Earlier this week, the Texas Supreme Court requested full briefing on the merits in Brenda Hatton v. D.R. Horton, Inc., No. 10-0221 (DDB). That was the Court’s first such request of the new term. (As of this writing, it stands alone in the sidebar, as the only such request. That will surely change in the next few weeks.)

The Hatton case concerns the enforceability of arbitration clauses in employee handbooks. In this case, the employer is alleged to have disclaimed any attempt to bind itself by the handbook, and stated that it reserved the right to change those terms unilaterally and without prior notice.

The legal question is whether that forms a binding arbitration agreement, or whether it is illusory. The court of appeals concluded that it was binding.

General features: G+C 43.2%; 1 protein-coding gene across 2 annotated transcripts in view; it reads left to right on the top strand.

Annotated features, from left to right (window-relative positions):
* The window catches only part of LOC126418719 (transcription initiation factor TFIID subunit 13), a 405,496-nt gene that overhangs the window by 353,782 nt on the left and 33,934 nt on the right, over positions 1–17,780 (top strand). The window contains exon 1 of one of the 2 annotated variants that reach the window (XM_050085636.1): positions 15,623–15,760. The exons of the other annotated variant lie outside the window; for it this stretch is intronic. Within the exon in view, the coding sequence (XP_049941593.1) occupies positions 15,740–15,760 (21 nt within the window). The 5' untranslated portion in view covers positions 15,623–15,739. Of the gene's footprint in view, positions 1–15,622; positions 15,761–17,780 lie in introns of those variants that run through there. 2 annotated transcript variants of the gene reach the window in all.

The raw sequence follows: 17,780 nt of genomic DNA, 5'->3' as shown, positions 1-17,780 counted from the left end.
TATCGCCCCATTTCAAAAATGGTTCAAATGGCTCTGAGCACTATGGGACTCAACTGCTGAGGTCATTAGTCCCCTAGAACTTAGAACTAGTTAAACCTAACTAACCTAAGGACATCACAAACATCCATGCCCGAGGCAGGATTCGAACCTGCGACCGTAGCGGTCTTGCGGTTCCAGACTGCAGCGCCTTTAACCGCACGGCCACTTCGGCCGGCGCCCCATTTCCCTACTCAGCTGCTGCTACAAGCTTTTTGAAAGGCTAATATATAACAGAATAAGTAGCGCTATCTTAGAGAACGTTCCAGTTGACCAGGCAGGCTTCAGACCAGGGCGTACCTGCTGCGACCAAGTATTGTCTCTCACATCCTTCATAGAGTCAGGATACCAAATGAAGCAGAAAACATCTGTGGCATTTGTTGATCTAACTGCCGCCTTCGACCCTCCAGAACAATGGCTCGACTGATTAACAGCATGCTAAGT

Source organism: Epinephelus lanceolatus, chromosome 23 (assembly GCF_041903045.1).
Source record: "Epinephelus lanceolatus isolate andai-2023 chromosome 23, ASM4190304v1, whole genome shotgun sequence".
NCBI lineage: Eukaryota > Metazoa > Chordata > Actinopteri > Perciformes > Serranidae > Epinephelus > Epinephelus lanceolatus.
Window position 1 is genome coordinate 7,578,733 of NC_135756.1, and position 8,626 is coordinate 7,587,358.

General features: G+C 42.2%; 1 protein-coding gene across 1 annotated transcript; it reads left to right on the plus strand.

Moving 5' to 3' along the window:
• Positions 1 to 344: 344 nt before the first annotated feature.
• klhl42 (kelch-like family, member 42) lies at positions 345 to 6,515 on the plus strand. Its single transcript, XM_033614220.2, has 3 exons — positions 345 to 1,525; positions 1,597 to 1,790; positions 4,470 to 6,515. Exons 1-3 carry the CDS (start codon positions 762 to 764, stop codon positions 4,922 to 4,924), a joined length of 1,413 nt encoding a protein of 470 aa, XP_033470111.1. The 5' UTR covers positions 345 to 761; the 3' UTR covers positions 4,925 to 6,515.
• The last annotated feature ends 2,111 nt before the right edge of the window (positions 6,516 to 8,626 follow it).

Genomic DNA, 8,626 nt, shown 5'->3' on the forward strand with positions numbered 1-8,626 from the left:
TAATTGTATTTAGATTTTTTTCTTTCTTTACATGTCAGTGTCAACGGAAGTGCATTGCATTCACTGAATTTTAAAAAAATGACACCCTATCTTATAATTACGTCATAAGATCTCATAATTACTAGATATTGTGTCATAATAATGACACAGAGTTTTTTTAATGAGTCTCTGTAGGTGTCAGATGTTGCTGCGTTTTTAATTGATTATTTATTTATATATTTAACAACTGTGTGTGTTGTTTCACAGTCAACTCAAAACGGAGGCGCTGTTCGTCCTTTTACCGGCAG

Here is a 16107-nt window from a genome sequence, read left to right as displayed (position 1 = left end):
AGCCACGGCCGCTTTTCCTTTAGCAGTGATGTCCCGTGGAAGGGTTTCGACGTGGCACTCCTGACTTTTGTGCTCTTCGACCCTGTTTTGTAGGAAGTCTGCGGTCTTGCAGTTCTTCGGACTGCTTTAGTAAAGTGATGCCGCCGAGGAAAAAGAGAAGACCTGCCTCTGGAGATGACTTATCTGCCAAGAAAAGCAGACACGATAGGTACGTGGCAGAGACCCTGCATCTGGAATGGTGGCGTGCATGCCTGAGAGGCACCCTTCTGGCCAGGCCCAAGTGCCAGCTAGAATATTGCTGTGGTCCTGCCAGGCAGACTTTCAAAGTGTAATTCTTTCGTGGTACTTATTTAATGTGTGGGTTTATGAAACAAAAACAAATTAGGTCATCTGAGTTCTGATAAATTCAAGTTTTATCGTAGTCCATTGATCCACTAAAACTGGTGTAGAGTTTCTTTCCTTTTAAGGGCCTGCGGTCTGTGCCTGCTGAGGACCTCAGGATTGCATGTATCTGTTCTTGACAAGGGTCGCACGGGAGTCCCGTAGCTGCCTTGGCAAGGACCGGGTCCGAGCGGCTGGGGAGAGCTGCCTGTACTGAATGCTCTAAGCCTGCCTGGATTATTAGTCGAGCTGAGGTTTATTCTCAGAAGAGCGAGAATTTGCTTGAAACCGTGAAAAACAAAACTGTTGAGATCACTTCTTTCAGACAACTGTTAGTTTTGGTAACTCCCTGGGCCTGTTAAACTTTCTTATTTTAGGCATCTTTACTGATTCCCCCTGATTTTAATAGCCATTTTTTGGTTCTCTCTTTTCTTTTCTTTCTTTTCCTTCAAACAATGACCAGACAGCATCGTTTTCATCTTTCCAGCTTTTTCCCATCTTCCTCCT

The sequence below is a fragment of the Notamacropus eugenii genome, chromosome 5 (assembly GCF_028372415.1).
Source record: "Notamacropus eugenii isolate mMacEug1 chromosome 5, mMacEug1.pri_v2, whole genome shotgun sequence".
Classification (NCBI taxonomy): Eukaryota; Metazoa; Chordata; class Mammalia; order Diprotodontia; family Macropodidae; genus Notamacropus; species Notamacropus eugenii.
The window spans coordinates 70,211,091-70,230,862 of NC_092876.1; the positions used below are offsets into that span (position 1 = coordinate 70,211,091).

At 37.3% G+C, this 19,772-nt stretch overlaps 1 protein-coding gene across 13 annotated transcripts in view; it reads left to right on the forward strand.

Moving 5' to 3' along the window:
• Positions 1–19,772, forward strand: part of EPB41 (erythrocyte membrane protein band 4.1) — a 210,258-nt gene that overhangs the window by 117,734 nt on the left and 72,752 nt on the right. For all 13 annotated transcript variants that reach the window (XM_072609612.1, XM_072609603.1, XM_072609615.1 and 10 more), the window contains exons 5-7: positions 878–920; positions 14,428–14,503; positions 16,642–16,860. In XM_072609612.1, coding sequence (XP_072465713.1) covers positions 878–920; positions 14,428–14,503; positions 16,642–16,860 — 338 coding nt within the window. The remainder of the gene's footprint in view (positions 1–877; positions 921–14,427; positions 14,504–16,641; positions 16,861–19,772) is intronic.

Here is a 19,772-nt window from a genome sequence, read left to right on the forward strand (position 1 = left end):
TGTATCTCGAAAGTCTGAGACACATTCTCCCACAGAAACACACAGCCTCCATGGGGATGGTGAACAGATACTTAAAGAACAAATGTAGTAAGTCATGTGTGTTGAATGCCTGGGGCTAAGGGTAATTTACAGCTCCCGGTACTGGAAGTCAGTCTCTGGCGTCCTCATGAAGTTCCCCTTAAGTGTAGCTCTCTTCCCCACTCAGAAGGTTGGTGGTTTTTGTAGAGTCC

Although arbitration clauses are sometimes treated differently than more mundane contract provisions, interest in this case seems to follow on last term’s decision in Vanegas v. American Energy Services, No. 07-0520 (DDB), about when a promise made to at-will employees can be enforced, as well as the case that will be heard at oral argument this about what consideration is needed to support a non-compete provision in an employment agreement, Marsh USA, Inc. v. Rex Cook, No. 09-0558 (DDB).

A request for briefing on the merits in Hatton means at least three Justices thought this question was interesting enough to hear more. So stay tuned.